Fertility Science and Research

COMMENTARY
Year
: 2015  |  Volume : 2  |  Issue : 2  |  Page : 161--162

Immunomodulation at the receptor-mediated cell-signalling, molecular level for fertility treatment


Sweta Gupta 
 Sr. Consultant, Reproductive medicine & IVF, Medicover Fertility, Delhi, India

Correspondence Address:
Sweta Gupta
Fellowship in Reproductive medicine & ART (London, UK), Clinical Director and Sr. Consultant, Reproductive Medicine & IVF, A-12, Sector 35, Noida
India




How to cite this article:
Gupta S. Immunomodulation at the receptor-mediated cell-signalling, molecular level for fertility treatment.Fertil Sci Res 2015;2:161-162


How to cite this URL:
Gupta S. Immunomodulation at the receptor-mediated cell-signalling, molecular level for fertility treatment. Fertil Sci Res [serial online] 2015 [cited 2022 Oct 2 ];2:161-162
Available from: https://www.fertilityscienceresearch.org/text.asp?2015/2/2/161/196792


Full Text

An increase in incidence of infertility has been seen in recent times. Infertility is often associated with significant psychological stress to the couple. Unfortunately, success rate of fertility treatment has not improved dramatically. Targeting biochemical-signalling pathways at the molecular and cellular level is emerging as a treatment strategy, wherein focussed research is required. Individualized immunotherapeutic treatment strategies by targeted manipulation of Toll-like receptor (TLR) signalling regulatory network could be quite promising to improve the success rate of fertility treatment.

TLRs[1] are a class of proteins that play a key role in the innate immune system. They are single, membrane-spanning, non-catalytic receptors usually expressed as macrophages and dendritic cells, which recognize structurally conserved molecules derived from microbes. TLRs are now counted among the key molecules that alert the immune system to the presence of microbial infections. They were named so in 1985 because of their similarity to the protein coded by the toll gene identified in Drosophila. Female reproductive tract is in close contact with allogenic sperms and transmitted microorganisms during intercourse and with semi-allogenic foetus during pregnancy.[2] Zandieh et al.[3] described TLRs as one of the main components of the innate immune system.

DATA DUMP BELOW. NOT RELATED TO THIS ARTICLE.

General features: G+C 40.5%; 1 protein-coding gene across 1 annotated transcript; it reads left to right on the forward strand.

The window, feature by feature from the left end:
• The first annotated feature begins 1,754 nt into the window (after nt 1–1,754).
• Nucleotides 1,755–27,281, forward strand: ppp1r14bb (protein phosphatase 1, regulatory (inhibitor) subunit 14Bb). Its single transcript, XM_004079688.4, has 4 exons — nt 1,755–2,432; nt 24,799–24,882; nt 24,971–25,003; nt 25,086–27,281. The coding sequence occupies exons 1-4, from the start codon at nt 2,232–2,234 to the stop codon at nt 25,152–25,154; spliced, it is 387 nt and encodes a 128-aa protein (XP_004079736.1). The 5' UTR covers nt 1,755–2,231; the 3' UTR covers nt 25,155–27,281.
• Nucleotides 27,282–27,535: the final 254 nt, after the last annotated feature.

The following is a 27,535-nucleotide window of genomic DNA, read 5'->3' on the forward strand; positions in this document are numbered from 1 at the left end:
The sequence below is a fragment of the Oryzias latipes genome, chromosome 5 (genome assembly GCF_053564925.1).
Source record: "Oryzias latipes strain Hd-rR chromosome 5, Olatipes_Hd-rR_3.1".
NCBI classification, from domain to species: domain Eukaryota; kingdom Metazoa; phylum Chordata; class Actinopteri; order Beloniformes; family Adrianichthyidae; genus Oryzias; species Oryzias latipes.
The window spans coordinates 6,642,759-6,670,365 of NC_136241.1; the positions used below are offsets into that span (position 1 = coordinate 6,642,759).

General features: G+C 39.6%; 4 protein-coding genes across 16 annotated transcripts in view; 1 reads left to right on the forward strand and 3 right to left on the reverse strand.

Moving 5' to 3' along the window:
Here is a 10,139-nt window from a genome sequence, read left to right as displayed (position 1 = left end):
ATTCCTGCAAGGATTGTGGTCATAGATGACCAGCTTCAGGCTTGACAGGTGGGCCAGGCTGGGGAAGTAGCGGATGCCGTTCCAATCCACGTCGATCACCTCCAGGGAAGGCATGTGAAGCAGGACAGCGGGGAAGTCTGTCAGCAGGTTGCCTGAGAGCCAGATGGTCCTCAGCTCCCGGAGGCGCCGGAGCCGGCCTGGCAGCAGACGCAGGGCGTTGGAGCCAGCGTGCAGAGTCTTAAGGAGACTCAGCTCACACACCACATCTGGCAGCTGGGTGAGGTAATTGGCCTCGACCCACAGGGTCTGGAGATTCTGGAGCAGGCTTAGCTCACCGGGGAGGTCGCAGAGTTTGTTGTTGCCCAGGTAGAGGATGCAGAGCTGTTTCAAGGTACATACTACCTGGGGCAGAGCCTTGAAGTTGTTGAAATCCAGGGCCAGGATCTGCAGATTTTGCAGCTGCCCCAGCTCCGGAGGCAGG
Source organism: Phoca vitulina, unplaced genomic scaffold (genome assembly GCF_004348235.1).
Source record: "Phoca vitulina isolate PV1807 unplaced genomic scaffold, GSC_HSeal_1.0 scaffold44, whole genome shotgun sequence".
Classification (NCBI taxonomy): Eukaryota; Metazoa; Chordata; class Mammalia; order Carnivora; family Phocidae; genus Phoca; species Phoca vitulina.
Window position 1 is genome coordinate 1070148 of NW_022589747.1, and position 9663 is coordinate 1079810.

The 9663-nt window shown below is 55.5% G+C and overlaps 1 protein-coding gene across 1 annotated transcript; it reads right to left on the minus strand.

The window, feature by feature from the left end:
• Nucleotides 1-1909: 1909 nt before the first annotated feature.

Poor ovarian response (POR) to gonadotropin stimulation has led to a significant decline in the success rate of fertility treatment. The immune system may play an important role in pathophysiology of POR by dysfunctions of cytokines and the growth factor network, and the presence of ovarian auto-antibodies.[4] Taghavi et al.[4] investigated the expression of Toll-like receptors and cyclooxygenase (COX) 2 genes in follicular cells and concentration of interleukin and macrophage migration inhibitory factor, as major parts of innate immunity, in follicular fluid obtained from POR women in comparison with normal women. TLR and COX2 gene expression were found to be significantly higher in POR. Toll-like receptor 2 (TLR2) and interferon-gamma (IFN-γ) coordinate with a diverse array of cellular programs through the transcriptional regulation of immunologically relevant genes and play an important role in immune system, reproductive physiology and basic pathology. Alterations in the functions of TLR2, IFN-γ and signalling molecules that result from polymorphisms are often associated with susceptibility or resistance, which may, in turn, establish the innate host response to the various infectious diseases.[5]

There are different areas in infertility wherein receptor-based cell signalling could be primarily responsible for reproductive disorders like oocyte maturation, sperm function, pre-embryo morphology, genital infections, impaired endometrial implantation, etc. Molecular biology research-oriented experimental studies are required in the future. The article "Dissecting Toll-like Receptor Molecular Regulatory Network(s) in Reproductive Medicine, Primarily Infertility: A Snapshot" is an interesting article and will encourage researchers to do further studies on this topic. Hopefully, it will be a step towards the next level of advancement by providing personalized immunotherapeutic treatment.

Financial support and sponsorship

Nil.

Conflicts of interest

There are no conflicts of interest.

References

1http://en.wikipedia.org/wiki/Toll-like_receptor. [Last accessed on 2016 Oct 2].
2Aflatoonian R. Female infertility: Reproduction and toll like receptors (TLRS). Int J Fertil Steril 2011;5(Suppl 1):14-5.
3Zandieh Z, Amjadi F, Ashrafi M, Aflatoonian A, Fazeli A, Aflatoonian R. The effect of estradiol and progesterone on Toll like receptor gene expression in a human fallopian tube epithelial cell line. Cell J 2016;17:678-91.
4Taghavi SA, Ashrafi M, Mehdizadeh M, Karimian L, Joghataie MT, Aflatoonian R. Toll-like receptors expression in follicular cells of patients with poor ovarian response. Int J Fertil Steril 2014;8:183-92.
5Bhanothu V, Lakshmi V, Theophilus JP, Rozati R, Badhini P, Vijayalaxmi B. Investigation of Toll-like receptor-2 (2258G/A) and interferon gamma (+874T/A) gene polymorphisms among infertile women with female genital tuberculosis. PLoS One 2015 Jun 26;10(6):e0130273. doi: 10.1371/journal.pone.0130273. eCollection 2015.